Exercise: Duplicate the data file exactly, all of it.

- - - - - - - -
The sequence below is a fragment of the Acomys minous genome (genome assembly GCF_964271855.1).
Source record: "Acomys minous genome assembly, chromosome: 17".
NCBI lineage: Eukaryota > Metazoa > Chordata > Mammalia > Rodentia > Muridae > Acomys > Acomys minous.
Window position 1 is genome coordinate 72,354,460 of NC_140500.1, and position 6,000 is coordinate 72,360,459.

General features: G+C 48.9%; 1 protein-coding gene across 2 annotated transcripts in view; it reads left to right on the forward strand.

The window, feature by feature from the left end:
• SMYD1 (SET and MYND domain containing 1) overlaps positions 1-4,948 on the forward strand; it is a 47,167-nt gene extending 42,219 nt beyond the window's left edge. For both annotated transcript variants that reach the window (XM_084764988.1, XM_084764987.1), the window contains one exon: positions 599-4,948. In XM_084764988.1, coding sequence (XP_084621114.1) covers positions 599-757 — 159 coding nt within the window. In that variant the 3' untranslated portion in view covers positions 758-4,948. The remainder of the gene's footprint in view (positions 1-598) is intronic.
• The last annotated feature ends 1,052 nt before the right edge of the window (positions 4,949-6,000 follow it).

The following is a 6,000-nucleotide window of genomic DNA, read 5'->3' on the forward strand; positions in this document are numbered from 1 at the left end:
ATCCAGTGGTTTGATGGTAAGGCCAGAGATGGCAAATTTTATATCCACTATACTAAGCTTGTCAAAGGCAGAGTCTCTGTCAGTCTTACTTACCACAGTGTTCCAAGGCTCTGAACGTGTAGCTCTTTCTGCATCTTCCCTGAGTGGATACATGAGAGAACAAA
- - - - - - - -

The sequence below is a fragment of the Acomys minous genome (genome assembly GCF_964271855.1).
Source record: "Acomys minous genome assembly, chromosome: 17".
NCBI lineage: Eukaryota > Metazoa > Chordata > Mammalia > Rodentia > Muridae > Acomys > Acomys minous.
Window position 1 is genome coordinate 72,354,460 of NC_140500.1, and position 6,000 is coordinate 72,360,459.

General features: G+C 48.9%; 1 protein-coding gene across 2 annotated transcripts in view; it reads left to right on the forward strand.

The window, feature by feature from the left end:
• SMYD1 (SET and MYND domain containing 1) overlaps positions 1-4,948 on the forward strand; it is a 47,167-nt gene extending 42,219 nt beyond the window's left edge. For both annotated transcript variants that reach the window (XM_084764988.1, XM_084764987.1), the window contains one exon: positions 599-4,948. In XM_084764988.1, coding sequence (XP_084621114.1) covers positions 599-757 — 159 coding nt within the window. In that variant the 3' untranslated portion in view covers positions 758-4,948. The remainder of the gene's footprint in view (positions 1-598) is intronic.
• The last annotated feature ends 1,052 nt before the right edge of the window (positions 4,949-6,000 follow it).

The following is a 6,000-nucleotide window of genomic DNA, read 5'->3' on the forward strand; positions in this document are numbered from 1 at the left end:
ATCCAGTGGTTTGATGGTAAGGCCAGAGATGGCAAATTTTATATCCACTATACTAAGCTTGTCAAAGGCAGAGTCTCTGTCAGTCTTACTTACCACAGTGTTCCAAGGCTCTGAACGTGTAGCTCTTTCTGCATCTTCCCTGAGTGGATACATGAGAGAACAAA